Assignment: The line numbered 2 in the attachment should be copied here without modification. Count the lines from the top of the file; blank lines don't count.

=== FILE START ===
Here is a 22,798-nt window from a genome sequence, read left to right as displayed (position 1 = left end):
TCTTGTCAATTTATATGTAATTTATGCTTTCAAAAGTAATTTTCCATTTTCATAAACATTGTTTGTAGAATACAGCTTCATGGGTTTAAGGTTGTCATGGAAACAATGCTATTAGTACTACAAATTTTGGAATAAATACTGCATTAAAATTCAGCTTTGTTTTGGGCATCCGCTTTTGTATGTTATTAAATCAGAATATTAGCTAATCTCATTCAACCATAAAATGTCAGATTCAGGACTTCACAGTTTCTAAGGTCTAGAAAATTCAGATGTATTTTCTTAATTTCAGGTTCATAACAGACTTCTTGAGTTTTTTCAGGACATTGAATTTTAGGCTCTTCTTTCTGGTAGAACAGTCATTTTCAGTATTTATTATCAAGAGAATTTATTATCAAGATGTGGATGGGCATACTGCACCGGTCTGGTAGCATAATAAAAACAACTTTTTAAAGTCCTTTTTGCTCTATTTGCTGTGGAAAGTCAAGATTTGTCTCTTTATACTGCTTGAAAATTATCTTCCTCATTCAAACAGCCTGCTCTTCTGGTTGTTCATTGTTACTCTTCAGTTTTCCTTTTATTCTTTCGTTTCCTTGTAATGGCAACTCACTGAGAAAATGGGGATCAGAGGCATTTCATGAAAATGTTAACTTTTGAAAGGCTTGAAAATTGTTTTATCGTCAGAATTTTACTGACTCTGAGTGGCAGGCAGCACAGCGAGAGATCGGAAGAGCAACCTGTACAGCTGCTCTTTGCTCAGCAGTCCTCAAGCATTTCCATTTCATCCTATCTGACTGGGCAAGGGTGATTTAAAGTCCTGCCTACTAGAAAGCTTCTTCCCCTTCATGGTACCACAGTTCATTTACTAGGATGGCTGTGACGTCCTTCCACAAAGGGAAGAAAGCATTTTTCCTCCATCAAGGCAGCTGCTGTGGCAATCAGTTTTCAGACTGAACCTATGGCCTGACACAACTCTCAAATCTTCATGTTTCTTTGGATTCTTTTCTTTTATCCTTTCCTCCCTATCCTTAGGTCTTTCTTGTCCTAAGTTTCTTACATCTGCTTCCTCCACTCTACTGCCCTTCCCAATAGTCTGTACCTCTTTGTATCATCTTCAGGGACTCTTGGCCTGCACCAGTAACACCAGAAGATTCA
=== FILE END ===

TCTTGTCAATTTATATGTAATTTATGCTTTCAAAAGTAATTTTCCATTTTCATAAACATTGTTTGTAGAATACAGCTTCATGGGTTTAAGGTTGTCATGGAAACAATGCTATTAGTACTACAAATTTTGGAATAAATACTGCATTAAAATTCAGCTTTGTTTTGGGCATCCGCTTTTGTATGTTATTAAATCAGAATATTAGCTAATCTCATTCAACCATAAAATGTCAGATTCAGGACTTCACAGTTTCTAAGGTCTAGAAAATTCAGATGTATTTTCTTAATTTCAGGTTCATAACAGACTTCTTGAGTTTTTTCAGGACATTGAATTTTAGGCTCTTCTTTCTGGTAGAACAGTCATTTTCAGTATTTATTATCAAGAGAATTTATTATCAAGATGTGGATGGGCATACTGCACCGGTCTGGTAGCATAATAAAAACAACTTTTTAAAGTCCTTTTTGCTCTATTTGCTGTGGAAAGTCAAGATTTGTCTCTTTATACTGCTTGAAAATTATCTTCCTCATTCAAACAGCCTGCTCTTCTGGTTGTTCATTGTTACTCTTCAGTTTTCCTTTTATTCTTTCGTTTCCTTGTAATGGCAACTCACTGAGAAAATGGGGATCAGAGGCATTTCATGAAAATGTTAACTTTTGAAAGGCTTGAAAATTGTTTTATCGTCAGAATTTTACTGACTCTGAGTGGCAGGCAGCACAGCGAGAGATCGGAAGAGCAACCTGTACAGCTGCTCTTTGCTCAGCAGTCCTCAAGCATTTCCATTTCATCCTATCTGACTGGGCAAGGGTGATTTAAAGTCCTGCCTACTAGAAAGCTTCTTCCCCTTCATGGTACCACAGTTCATTTACTAGGATGGCTGTGACGTCCTTCCACAAAGGGAAGAAAGCATTTTTCCTCCATCAAGGCAGCTGCTGTGGCAATCAGTTTTCAGACTGAACCTATGGCCTGACACAACTCTCAAATCTTCATGTTTCTTTGGATTCTTTTCTTTTATCCTTTCCTCCCTATCCTTAGGTCTTTCTTGTCCTAAGTTTCTTACATCTGCTTCCTCCACTCTACTGCCCTTCCCAATAGTCTGTACCTCTTTGTATCATCTTCAGGGACTCTTGGCCTGCACCAGTAACACCAGAAGATTCA